For the accompaniments, I love to add a fresh, herby tabbouleh and classic Greek grape leaves; they meld with the flavors of the platter beautifully but are also delicious all their own. There’s such a wide variety of options for mezze that you can’t possibly include them all in one platter, so always build yours based off of what you like best or what you have on hand. Some other ideas that would be great here are my Beef Souvlaki Kabobs for some extra protein, or my Homemade Pita Bread, but with these delectable dips, your platter will be a crowd please no matter what!

Greek Mezze Spread


For the Baba Ghanoush

  • 2 medium eggplants stems and ends trimmed, cut into quarters
  • Kosher salt to taste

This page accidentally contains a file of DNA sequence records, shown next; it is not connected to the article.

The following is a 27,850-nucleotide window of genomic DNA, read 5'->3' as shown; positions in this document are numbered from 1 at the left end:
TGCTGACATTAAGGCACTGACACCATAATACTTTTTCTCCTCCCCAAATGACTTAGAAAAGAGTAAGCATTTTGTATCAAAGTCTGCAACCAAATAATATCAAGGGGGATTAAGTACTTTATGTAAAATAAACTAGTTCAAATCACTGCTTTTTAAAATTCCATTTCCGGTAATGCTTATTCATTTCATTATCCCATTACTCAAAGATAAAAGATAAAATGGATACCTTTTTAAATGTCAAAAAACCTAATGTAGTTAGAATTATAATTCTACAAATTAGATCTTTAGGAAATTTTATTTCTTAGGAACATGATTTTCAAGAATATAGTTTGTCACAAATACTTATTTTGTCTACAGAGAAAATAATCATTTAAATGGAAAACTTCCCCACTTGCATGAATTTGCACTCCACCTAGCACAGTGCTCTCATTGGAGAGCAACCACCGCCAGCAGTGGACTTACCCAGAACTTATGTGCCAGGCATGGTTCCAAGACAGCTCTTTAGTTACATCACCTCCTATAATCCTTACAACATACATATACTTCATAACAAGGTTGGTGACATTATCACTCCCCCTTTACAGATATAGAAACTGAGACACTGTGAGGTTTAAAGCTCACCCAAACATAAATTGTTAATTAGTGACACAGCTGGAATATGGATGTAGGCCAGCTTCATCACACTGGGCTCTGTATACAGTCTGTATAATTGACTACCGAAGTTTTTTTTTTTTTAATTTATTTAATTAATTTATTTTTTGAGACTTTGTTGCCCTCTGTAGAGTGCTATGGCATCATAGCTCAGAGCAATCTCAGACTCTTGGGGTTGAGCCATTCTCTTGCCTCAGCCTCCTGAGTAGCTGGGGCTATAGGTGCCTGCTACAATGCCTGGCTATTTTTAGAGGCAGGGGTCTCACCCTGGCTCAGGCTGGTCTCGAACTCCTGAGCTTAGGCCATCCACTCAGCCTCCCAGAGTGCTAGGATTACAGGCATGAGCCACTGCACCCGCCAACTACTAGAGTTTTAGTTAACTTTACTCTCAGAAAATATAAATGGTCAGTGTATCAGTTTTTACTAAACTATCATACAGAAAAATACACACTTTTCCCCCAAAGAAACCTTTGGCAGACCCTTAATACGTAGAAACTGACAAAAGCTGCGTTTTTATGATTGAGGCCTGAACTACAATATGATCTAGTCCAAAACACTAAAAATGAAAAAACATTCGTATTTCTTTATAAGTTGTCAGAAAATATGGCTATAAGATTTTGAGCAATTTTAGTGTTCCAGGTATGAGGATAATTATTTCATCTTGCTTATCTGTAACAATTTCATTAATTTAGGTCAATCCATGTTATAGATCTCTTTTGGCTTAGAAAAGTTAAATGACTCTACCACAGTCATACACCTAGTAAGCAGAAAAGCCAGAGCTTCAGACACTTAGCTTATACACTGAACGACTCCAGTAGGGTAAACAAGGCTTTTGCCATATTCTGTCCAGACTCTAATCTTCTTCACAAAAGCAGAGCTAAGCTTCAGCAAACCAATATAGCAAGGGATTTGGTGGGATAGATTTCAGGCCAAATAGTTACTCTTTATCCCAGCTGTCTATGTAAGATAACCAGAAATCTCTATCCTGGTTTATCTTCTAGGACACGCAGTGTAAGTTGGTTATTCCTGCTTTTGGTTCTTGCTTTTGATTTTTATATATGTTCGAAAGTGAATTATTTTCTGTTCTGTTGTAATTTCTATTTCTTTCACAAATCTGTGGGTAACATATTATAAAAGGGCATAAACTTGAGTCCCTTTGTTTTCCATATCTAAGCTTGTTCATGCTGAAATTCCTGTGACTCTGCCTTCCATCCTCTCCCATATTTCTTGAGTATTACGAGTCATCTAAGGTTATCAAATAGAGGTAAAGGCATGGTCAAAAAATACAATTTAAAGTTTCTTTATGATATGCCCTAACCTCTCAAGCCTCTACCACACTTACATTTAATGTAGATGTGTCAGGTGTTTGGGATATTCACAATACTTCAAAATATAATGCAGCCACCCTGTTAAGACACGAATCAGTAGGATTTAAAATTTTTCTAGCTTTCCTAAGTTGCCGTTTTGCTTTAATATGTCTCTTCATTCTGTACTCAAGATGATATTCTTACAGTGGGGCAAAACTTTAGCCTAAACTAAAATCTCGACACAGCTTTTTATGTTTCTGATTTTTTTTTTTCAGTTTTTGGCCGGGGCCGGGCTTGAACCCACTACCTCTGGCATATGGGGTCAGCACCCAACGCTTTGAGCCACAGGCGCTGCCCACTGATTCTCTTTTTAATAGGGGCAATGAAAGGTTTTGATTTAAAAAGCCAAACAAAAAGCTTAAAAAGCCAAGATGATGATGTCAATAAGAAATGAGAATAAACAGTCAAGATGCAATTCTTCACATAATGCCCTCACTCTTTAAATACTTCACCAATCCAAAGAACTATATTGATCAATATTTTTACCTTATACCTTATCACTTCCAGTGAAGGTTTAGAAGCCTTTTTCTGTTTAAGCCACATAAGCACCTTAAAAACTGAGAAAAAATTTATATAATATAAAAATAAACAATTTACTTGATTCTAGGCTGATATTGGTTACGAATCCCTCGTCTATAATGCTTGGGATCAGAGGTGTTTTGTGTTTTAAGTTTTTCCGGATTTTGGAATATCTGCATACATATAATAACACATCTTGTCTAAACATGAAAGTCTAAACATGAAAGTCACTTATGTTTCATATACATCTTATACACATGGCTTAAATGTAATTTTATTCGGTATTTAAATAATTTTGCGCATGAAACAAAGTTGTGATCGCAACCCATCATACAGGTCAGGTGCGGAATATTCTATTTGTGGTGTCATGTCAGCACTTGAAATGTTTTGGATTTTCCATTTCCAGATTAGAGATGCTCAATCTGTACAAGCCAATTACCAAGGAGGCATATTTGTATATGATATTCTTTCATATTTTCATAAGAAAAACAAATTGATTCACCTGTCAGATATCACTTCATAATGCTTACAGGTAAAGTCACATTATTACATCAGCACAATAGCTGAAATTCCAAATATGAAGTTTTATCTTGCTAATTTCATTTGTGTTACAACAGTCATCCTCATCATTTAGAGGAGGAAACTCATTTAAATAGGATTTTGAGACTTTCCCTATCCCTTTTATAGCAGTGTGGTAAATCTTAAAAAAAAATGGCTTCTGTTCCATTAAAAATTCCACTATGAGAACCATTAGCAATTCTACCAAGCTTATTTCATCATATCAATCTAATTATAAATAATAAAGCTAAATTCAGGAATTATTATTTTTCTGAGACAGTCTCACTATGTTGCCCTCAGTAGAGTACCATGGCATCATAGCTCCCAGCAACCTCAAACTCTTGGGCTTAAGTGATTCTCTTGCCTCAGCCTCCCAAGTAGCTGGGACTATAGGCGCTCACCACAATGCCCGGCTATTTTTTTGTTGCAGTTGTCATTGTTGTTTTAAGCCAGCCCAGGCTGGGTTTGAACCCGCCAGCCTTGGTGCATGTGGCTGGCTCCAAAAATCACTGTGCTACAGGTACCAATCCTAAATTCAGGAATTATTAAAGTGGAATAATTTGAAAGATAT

• ¼ cup extra virgin olive oil plus more for roasting
  • ¼ cup tahini
  • 3 tablespoons lemon juice
  • 3 garlic cloves grated on a microplane or finely minced
  • Freshly cracked black pepper to taste
  • Toasted pita bread cut into triangles, for serving
  • Assorted crudite for serving

For the Chunky Greek Tzatziki

  • 1 cup Greek yogurt
  • ¾ cup chopped English cucumber about ½ cucumber
  • 1 garlic clove minced
  • 1 1/2 tablespoons olive oil
  • 1 tablespoon red wine vinegar
  • ¼ cup dill chopped
  • 2 tablespoons mint chopped
  • 1/2 lemon zested and juiced
  • Kosher salt to taste
  • Freshly cracked black pepper to taste

For the Greek Fáva

  • ½ cup dried yellow split peas
  • 3 garlic cloves peeled and smashed
  • ¼ medium red onion cut into large chunks
  • ¼ cup olive oil plus more for serving
  • ¼ teaspoon ground cumin
  • Kosher salt to taste
  • 2 tablespoons lemon juice
  • Freshly cracked black pepper to taste

For Serving

  • 4 pita bread toasted and cut into triangles
  • Assorted crudite carrots, radishes, cauliflower, etc.
  • Tabbouleh optional
  • Grape leaves optional
  • Marinated olives optional


For the Baba Ghanoush